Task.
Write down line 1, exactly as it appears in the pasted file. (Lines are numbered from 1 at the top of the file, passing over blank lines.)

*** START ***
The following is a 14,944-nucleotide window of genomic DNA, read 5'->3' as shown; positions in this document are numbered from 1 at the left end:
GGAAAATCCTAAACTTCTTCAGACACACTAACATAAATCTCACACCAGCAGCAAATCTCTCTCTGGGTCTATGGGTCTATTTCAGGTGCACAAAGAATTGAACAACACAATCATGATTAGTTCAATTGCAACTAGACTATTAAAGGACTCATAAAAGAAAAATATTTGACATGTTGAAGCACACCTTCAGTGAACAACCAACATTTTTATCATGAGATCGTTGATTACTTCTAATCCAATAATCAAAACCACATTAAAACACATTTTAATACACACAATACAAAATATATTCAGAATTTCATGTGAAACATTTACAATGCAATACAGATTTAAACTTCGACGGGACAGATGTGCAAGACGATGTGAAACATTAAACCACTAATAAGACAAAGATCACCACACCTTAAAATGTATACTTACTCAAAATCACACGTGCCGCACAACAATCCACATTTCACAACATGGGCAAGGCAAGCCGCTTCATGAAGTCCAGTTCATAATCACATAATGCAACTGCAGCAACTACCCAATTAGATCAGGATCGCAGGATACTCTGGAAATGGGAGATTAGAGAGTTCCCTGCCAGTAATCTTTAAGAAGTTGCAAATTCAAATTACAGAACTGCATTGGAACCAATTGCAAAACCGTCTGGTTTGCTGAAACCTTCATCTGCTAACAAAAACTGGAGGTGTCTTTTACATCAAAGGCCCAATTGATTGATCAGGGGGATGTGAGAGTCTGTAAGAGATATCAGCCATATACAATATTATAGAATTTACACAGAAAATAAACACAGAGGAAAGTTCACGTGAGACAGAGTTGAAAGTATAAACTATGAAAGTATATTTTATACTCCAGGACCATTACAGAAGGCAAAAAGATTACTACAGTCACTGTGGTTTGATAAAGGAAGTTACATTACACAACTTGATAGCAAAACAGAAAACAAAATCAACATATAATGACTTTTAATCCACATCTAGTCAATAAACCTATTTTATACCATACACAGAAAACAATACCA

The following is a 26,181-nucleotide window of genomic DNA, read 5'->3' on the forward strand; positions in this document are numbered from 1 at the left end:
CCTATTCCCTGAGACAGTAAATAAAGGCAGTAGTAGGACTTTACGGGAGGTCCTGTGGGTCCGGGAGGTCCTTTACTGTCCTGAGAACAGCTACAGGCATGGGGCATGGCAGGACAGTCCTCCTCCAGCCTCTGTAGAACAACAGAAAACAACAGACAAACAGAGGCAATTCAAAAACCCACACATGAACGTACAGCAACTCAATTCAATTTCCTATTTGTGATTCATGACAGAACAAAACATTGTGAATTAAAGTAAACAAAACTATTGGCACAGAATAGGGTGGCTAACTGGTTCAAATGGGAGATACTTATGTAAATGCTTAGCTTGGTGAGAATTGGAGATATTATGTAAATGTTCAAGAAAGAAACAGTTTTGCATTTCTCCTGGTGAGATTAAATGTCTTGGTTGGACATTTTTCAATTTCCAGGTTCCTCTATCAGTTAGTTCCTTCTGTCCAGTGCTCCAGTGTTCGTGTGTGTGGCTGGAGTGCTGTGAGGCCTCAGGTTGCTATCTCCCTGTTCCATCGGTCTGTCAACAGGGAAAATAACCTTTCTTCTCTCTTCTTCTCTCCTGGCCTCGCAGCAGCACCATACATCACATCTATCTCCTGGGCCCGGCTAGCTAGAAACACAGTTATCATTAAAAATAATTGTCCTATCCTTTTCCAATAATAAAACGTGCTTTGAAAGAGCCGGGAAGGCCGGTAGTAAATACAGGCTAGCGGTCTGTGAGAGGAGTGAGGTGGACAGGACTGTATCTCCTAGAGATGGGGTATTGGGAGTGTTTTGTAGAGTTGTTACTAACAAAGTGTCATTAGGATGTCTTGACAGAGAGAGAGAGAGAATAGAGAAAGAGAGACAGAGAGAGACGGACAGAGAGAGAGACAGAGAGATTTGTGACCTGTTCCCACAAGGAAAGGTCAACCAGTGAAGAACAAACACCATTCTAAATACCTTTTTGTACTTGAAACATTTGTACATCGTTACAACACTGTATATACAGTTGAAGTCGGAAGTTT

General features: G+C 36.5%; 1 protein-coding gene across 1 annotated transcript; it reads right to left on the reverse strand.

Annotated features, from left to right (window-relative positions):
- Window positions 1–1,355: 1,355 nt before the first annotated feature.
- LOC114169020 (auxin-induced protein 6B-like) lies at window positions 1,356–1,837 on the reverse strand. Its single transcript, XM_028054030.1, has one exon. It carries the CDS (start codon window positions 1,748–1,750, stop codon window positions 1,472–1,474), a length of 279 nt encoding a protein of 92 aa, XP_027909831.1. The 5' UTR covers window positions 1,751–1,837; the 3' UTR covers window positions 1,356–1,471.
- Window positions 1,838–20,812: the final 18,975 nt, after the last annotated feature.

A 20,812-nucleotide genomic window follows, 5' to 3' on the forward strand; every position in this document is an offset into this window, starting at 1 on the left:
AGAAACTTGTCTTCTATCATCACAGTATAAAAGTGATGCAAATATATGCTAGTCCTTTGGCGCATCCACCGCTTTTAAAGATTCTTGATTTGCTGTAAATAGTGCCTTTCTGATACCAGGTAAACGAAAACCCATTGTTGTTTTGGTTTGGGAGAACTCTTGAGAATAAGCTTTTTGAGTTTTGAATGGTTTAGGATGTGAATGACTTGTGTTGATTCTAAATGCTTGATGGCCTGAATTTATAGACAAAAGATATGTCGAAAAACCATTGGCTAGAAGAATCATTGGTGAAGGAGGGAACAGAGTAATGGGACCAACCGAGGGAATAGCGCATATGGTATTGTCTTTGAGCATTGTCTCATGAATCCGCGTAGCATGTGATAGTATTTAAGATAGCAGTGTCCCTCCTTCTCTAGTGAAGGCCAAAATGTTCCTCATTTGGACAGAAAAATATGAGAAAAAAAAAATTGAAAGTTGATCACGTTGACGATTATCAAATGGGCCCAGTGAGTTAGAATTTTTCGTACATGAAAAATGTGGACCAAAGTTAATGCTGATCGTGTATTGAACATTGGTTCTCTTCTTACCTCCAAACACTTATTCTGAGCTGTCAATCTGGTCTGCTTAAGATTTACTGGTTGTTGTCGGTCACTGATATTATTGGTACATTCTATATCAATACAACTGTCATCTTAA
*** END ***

The following is a 14,944-nucleotide window of genomic DNA, read 5'->3' as shown; positions in this document are numbered from 1 at the left end: